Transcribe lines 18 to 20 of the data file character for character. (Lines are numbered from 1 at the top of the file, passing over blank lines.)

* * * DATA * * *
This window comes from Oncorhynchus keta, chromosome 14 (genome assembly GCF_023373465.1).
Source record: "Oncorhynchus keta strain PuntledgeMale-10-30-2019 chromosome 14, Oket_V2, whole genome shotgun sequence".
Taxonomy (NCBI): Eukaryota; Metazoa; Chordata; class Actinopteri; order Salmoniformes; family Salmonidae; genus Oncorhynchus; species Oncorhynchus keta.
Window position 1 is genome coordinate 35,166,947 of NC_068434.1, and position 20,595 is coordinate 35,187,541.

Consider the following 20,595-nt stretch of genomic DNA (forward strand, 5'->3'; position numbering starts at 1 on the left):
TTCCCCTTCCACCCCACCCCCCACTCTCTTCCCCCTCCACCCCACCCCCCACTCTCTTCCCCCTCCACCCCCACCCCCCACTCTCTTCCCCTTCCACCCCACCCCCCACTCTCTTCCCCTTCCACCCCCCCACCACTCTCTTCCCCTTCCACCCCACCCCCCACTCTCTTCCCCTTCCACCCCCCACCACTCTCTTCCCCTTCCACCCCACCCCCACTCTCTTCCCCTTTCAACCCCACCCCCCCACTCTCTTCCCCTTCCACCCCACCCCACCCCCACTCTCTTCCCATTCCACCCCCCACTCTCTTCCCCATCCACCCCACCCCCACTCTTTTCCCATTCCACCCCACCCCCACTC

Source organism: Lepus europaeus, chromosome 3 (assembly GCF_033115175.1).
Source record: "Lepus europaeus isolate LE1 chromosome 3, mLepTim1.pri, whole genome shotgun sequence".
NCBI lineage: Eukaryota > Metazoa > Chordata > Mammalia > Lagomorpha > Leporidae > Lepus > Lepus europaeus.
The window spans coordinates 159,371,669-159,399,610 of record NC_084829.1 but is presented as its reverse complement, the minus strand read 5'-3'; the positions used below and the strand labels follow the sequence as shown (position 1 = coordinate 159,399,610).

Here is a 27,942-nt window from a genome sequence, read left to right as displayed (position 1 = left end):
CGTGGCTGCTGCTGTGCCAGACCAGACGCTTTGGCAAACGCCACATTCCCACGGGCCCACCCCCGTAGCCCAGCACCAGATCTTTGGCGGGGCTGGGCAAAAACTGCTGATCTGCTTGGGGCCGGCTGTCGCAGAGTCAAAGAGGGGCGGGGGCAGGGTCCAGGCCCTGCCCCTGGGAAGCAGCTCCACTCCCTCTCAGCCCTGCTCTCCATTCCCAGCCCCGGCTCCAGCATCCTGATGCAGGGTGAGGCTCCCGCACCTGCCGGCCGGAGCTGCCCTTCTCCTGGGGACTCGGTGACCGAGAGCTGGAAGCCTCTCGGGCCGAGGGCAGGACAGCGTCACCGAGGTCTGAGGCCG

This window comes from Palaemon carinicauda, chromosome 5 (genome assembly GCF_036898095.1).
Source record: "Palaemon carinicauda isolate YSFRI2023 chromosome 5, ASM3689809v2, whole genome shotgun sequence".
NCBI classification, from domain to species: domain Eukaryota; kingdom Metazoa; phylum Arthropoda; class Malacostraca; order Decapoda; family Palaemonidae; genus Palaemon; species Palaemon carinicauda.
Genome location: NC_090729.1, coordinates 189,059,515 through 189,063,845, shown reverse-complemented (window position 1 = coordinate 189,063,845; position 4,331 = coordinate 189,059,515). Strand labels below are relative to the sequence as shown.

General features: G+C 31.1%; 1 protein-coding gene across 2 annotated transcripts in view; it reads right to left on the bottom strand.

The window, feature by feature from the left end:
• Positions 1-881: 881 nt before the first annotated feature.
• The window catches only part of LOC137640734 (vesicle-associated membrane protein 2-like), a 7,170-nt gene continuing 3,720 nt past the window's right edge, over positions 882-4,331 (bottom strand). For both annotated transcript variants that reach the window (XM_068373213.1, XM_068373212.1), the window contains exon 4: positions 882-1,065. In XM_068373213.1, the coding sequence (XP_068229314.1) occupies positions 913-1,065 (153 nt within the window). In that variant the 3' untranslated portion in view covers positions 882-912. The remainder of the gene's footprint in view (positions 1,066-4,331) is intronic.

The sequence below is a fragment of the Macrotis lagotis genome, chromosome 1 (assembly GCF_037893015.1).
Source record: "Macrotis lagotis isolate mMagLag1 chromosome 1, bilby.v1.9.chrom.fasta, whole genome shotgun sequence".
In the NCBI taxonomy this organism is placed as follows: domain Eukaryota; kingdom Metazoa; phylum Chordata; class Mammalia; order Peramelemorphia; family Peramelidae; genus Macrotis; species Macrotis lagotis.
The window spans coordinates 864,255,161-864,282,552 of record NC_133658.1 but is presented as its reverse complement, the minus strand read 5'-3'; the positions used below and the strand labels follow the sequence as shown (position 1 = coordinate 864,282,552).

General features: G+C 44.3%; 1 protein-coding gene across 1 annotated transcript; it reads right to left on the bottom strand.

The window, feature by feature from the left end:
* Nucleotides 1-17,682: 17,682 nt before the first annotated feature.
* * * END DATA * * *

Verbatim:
The window, feature by feature from the left end:
• Positions 1-881: 881 nt before the first annotated feature.
• The window catches only part of LOC137640734 (vesicle-associated membrane protein 2-like), a 7,170-nt gene continuing 3,720 nt past the window's right edge, over positions 882-4,331 (bottom strand). For both annotated transcript variants that reach the window (XM_068373213.1, XM_068373212.1), the window contains exon 4: positions 882-1,065. In XM_068373213.1, the coding sequence (XP_068229314.1) occupies positions 913-1,065 (153 nt within the window). In that variant the 3' untranslated portion in view covers positions 882-912. The remainder of the gene's footprint in view (positions 1,066-4,331) is intronic.